Omdahl: Not All Profit from Prisoner Releases
The mushrooming cost of keeping North Dakota wrongdoers in confinement has led to the creation of a 16-person study committee to consider methods of reducing the prison population.
A number of states have claimed substantial savings by releasing prisoners into a probation and parole system that emphasizes rehabilitation. With the loss of $1 billion in oil-related revenue, the state is ready to look at anything to save money.
While focusing on savings, it would be unwise to disregard the cost of recidivism. According to the latest estimates, 39 percent of prisoners commit new crimes and return to prison.
With intensive preparation and supervision, the hope is that this level of recidivism would be reduced significantly. The amount of reduction, however, would be determined by the success of the program.
In our eagerness to reduce the cost of incarceration, we need to recollect about what happened with the reckless release of folks with mental health problems from the Jamestown Hospital.
In response to terms such as “warehousing” and “least restrictive environment,” we released patients who were not ready for mainstreaming.
As a result we have had a number of disoriented mentally ill struggling to survive in flop houses, homeless shelters and under highway bridges. Some of them would have appreciated the more restrictive environment of three meals and a warm bed.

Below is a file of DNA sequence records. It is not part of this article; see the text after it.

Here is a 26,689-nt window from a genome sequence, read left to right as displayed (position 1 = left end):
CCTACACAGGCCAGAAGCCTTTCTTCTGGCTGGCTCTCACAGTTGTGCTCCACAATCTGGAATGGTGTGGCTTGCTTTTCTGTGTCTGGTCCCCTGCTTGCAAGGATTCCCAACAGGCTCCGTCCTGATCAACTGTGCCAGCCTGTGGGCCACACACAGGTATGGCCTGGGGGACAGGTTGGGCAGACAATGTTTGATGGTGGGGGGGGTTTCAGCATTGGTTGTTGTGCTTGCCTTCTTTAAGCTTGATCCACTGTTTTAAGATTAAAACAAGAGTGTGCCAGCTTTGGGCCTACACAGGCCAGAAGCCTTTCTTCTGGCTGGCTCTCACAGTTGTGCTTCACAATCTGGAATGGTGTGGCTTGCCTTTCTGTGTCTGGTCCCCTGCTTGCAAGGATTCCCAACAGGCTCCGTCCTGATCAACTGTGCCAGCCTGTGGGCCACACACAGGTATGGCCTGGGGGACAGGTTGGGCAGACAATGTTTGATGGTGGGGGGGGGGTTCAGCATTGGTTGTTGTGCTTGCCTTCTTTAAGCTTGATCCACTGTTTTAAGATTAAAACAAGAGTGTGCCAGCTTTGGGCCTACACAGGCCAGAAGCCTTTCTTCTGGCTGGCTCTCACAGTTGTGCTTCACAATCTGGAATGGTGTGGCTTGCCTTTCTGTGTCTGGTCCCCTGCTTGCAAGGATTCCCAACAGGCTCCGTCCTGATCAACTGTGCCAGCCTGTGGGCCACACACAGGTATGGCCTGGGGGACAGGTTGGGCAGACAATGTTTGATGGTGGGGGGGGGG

In the federal Second Chance prisoner release initiative, program managers identified a litany of barriers that confronted their participants, including “low levels of education, poor work histories, substance abuse, mental illness, weak personal support networks, and generally poor coping skills.”
Depending on the nature of the crimes involved, all of these would have to be addressed to achieve any degree of success in an early release plan. Thinking through each of these barriers will force us to appreciate the challenges and the cost involved.
Depending on the individuals, we may have to bring up their levels of education, develop new orientations to work, redirect substance abuse, cure mental illness, develop support networks and improve coping skills. Dealing with any of these will require a ton of money from state and local governments and a conversion of anti-social personalities.
In some cases, rehabilitation will fail and early releases will fall out of the program to continue a life of crime. This recidivism will be expensive and its costs should be deducted from savings.
Reliable figures on the cost of crimes are difficult to find. One author’s manuscript at the National Institute of Health estimated that all relevant costs for a sexual assault was $41,000, for aggravated assault $19,500, robbery $21,400, and a household burglary $6,200.
The Hamilton Project at the Brookings Institution in Washington points out that poor people will bear the brunt of crimes committed by recidivists. Folks with incomes below $15,000 are three times more likely to become victims than people with incomes of $75,000 or more.
Another relevant fact is that more crime goes unreported than is reported, meaning that recidivists would be wreaking more havoc than statistics will indicate.
The shift from incarceration to recidivism also shifts the economic consequences. Incarceration appears in county and state budgets; the cost of recidivism will be borne by victims. So while the state will end up saving money, victims will be paying new costs. That’s called privatization.
The whole idea of rehabilitation is meritorious. However, the state will need to fund rehabilitation programs adequately, to be cautious in its releases, and to accept responsibility for damages to victims.
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